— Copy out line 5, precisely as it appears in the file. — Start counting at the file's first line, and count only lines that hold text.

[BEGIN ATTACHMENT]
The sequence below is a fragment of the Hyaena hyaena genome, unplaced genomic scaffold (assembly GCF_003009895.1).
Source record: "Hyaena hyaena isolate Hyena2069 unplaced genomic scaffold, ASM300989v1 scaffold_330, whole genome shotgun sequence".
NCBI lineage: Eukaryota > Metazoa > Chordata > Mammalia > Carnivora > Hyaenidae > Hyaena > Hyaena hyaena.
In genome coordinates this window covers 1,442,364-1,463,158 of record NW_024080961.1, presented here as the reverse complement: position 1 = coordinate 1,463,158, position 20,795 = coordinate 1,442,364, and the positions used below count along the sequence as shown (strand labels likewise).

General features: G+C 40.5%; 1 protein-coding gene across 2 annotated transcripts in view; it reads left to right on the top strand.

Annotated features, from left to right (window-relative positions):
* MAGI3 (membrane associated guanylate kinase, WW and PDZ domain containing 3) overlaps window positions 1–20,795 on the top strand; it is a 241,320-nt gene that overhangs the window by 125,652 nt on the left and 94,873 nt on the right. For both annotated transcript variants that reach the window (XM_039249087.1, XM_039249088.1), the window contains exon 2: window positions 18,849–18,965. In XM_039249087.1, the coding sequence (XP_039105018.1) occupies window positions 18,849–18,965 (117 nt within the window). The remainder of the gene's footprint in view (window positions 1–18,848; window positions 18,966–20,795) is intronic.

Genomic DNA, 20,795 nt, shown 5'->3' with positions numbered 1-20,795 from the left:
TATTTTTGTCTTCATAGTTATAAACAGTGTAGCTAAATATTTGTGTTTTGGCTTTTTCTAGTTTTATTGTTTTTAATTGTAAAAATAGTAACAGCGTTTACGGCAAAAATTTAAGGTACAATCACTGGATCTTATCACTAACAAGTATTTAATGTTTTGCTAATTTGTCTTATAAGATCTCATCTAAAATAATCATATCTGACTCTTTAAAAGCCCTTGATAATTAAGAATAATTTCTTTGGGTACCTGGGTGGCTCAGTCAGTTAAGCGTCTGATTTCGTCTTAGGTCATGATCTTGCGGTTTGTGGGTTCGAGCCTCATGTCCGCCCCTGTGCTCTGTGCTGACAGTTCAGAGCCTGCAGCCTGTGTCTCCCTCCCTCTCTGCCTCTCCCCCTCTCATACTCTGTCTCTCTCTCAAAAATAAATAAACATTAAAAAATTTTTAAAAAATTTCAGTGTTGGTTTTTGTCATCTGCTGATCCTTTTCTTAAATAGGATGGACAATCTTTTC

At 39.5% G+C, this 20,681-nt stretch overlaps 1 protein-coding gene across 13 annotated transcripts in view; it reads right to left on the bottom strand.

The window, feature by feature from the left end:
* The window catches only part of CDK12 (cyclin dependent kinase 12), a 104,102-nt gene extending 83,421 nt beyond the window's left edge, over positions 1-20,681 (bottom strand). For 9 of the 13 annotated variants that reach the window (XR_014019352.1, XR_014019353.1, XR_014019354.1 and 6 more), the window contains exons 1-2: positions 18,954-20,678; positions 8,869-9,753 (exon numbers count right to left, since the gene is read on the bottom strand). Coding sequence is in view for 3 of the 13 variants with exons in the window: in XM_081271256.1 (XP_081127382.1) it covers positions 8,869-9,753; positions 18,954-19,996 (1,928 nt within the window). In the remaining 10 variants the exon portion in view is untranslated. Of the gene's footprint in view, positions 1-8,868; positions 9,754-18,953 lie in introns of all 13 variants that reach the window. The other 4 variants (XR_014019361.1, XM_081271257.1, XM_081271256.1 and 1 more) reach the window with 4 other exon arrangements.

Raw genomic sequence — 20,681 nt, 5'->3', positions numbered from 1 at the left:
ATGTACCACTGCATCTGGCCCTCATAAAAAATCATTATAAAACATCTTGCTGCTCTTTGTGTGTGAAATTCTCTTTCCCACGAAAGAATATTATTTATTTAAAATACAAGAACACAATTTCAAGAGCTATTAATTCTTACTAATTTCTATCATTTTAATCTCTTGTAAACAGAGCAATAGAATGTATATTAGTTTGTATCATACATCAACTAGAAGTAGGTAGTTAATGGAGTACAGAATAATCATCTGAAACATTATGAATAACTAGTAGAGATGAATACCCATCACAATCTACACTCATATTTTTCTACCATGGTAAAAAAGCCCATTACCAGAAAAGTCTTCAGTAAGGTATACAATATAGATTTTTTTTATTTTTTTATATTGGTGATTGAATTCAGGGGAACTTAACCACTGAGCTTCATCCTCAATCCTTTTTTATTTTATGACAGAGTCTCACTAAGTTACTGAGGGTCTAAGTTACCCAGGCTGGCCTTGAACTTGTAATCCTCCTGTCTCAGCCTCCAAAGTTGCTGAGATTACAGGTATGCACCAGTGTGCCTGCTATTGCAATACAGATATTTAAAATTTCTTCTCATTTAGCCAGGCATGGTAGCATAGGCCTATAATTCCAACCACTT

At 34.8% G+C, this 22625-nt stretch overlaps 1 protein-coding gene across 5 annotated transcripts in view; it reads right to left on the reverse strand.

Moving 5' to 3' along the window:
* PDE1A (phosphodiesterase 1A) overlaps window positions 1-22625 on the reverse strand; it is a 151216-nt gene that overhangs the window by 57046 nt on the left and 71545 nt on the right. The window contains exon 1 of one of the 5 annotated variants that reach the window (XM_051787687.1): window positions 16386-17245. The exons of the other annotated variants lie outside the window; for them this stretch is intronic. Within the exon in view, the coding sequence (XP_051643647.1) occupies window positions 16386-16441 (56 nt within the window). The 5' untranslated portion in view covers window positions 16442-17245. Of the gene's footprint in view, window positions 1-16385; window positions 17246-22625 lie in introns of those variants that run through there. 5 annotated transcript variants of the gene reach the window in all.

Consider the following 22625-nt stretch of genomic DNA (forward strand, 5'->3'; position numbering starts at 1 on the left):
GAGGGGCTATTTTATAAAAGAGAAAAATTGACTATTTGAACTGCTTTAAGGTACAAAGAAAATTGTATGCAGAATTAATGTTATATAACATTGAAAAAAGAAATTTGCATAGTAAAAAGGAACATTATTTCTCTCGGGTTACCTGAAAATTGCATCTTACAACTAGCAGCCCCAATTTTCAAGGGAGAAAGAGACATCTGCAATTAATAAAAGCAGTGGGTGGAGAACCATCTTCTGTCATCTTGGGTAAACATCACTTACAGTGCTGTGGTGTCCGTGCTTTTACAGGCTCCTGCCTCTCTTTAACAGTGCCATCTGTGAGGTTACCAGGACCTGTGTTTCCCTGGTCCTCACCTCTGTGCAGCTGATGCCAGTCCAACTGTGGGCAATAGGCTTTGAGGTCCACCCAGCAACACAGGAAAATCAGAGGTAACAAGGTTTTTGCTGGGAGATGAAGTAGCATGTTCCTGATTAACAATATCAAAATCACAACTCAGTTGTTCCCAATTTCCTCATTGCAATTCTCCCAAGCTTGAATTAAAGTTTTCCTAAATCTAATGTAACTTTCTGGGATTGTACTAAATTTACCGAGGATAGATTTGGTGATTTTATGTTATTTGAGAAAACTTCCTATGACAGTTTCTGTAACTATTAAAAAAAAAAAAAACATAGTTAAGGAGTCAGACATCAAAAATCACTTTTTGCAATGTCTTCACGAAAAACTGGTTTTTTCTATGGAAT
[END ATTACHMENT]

General features: G+C 40.5%; 1 protein-coding gene across 2 annotated transcripts in view; it reads left to right on the top strand.